Itís not too often we can be thankful at Thanksgiving for some new federal agency rules. But, the Environmental protection Agency†has just issued a final rule aimed at reducing water pollution from construction sites. And, while I suspect the agency officials were not thinking about benefits for marinas and boating when they promulgated these rules, implementing them will do so. The rules, which will be phased in over four years starting February 2010, will require construction site owners and operators to implement a range of erosion and sediment control measures. In addition, pollution prevention practices to control pollutants in discharges from building sites will also come into play.
Activities like clearing, excavating and grading significantly disturb soil and sediment. Proper management of the soils can prevent it from being washed off the construction site into nearby waterways during storms. EPA maintains these new requirements will improve the quality of the nationís water. Thatís benefit enough for boating! But thereís more.
A reduction is soil and sediments can have a positive impact on such things as fish and desirable vegetation because of the improved overall aquatic environment. But it doesnít end there, either.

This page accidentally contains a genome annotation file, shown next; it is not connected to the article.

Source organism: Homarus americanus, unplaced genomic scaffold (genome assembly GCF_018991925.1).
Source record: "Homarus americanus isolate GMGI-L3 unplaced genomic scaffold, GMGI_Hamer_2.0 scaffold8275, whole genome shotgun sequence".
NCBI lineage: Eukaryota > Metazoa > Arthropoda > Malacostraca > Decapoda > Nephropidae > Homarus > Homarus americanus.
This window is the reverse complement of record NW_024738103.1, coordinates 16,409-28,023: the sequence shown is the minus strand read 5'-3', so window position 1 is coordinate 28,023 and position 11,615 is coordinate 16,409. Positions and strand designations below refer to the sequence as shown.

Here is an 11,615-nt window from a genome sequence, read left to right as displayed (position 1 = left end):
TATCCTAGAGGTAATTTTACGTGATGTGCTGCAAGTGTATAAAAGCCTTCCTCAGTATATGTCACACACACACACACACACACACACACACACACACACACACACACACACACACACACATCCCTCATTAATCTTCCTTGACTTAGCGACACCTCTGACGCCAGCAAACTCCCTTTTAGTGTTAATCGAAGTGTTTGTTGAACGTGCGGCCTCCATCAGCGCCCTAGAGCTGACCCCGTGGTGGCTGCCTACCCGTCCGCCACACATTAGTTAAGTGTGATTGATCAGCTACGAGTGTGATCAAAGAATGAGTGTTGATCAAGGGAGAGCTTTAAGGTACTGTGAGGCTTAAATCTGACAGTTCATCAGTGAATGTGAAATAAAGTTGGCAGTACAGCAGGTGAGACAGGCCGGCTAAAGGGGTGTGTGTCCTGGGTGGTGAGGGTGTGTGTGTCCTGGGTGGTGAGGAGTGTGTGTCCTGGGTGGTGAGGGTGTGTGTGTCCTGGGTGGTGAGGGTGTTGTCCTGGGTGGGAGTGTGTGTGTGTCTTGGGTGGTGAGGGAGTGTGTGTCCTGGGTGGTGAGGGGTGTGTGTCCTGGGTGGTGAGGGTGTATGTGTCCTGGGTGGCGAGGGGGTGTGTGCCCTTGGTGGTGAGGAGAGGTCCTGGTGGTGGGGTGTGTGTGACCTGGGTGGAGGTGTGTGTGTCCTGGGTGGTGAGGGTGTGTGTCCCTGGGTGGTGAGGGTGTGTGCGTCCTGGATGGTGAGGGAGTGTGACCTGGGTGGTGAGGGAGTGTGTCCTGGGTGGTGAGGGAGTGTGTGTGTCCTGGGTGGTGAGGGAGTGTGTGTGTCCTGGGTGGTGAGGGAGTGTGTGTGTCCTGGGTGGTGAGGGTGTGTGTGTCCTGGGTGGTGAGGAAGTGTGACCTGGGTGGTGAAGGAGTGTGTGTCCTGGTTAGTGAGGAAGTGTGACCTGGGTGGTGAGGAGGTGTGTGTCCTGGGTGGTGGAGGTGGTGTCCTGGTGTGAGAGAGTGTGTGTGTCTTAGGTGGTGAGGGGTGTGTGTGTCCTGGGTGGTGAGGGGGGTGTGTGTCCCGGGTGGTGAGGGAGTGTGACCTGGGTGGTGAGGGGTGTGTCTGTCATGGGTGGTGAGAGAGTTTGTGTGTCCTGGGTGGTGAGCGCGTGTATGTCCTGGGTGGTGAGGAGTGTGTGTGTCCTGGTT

The new rules are projected to reduce the amount of sediment discharged from construction sites by 4 billion pounds each year. That’s sediment that currently goes into our waterways often ends up in navigational channels and in adjacent marinas. The result is that millions of dollars must be spent annually to dredge the sediment from the channels and marinas.
I know first hand. For many years I kept my boat on a small river in Eastlake, Ohio. Several miles upstream were large construction projects. Due to a lack of adequate requirements concerning the control of sediment runoff from such sites, the marina owners and boat clubs located downstream were forced to pay for expensive annual dredging to stay operational. We always asked the rhetorical question: Why do people upstream fail to control their runoff and we get stuck picking up the tab for dredging it up so we can operate our marinas?††
Now Iím not saying, of course, that these new EPA rules will eliminate all the dredging problems. Hardly! But, if they save marina owners and their customers even a small percentage of the annual dredging needed nowadays, it will be a most welcomed benefit to boating.
Incidentally, this is the first time the EPA has imposed national monitoring requirements with enforceable numeric limitations on construction site stormwater discharges. Looking ahead, many bodies of water could see some benefits from these new rules.